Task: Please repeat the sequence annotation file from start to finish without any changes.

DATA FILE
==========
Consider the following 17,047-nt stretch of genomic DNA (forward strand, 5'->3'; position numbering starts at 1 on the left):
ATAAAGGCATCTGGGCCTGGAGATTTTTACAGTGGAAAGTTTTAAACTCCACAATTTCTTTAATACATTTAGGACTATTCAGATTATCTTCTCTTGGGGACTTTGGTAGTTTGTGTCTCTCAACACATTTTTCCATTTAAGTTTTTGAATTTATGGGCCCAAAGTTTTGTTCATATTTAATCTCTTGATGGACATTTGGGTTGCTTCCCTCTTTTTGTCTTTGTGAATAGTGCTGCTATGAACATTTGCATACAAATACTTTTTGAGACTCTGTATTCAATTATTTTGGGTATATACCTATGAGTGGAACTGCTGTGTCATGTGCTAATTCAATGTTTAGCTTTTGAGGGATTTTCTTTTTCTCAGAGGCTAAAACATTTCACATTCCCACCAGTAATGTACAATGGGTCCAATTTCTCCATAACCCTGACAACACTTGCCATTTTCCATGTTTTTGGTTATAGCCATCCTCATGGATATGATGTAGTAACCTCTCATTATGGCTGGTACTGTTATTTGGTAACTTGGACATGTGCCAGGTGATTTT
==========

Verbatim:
Consider the following 17,047-nt stretch of genomic DNA (forward strand, 5'->3'; position numbering starts at 1 on the left):
ATAAAGGCATCTGGGCCTGGAGATTTTTACAGTGGAAAGTTTTAAACTCCACAATTTCTTTAATACATTTAGGACTATTCAGATTATCTTCTCTTGGGGACTTTGGTAGTTTGTGTCTCTCAACACATTTTTCCATTTAAGTTTTTGAATTTATGGGCCCAAAGTTTTGTTCATATTTAATCTCTTGATGGACATTTGGGTTGCTTCCCTCTTTTTGTCTTTGTGAATAGTGCTGCTATGAACATTTGCATACAAATACTTTTTGAGACTCTGTATTCAATTATTTTGGGTATATACCTATGAGTGGAACTGCTGTGTCATGTGCTAATTCAATGTTTAGCTTTTGAGGGATTTTCTTTTTCTCAGAGGCTAAAACATTTCACATTCCCACCAGTAATGTACAATGGGTCCAATTTCTCCATAACCCTGACAACACTTGCCATTTTCCATGTTTTTGGTTATAGCCATCCTCATGGATATGATGTAGTAACCTCTCATTATGGCTGGTACTGTTATTTGGTAACTTGGACATGTGCCAGGTGATTTT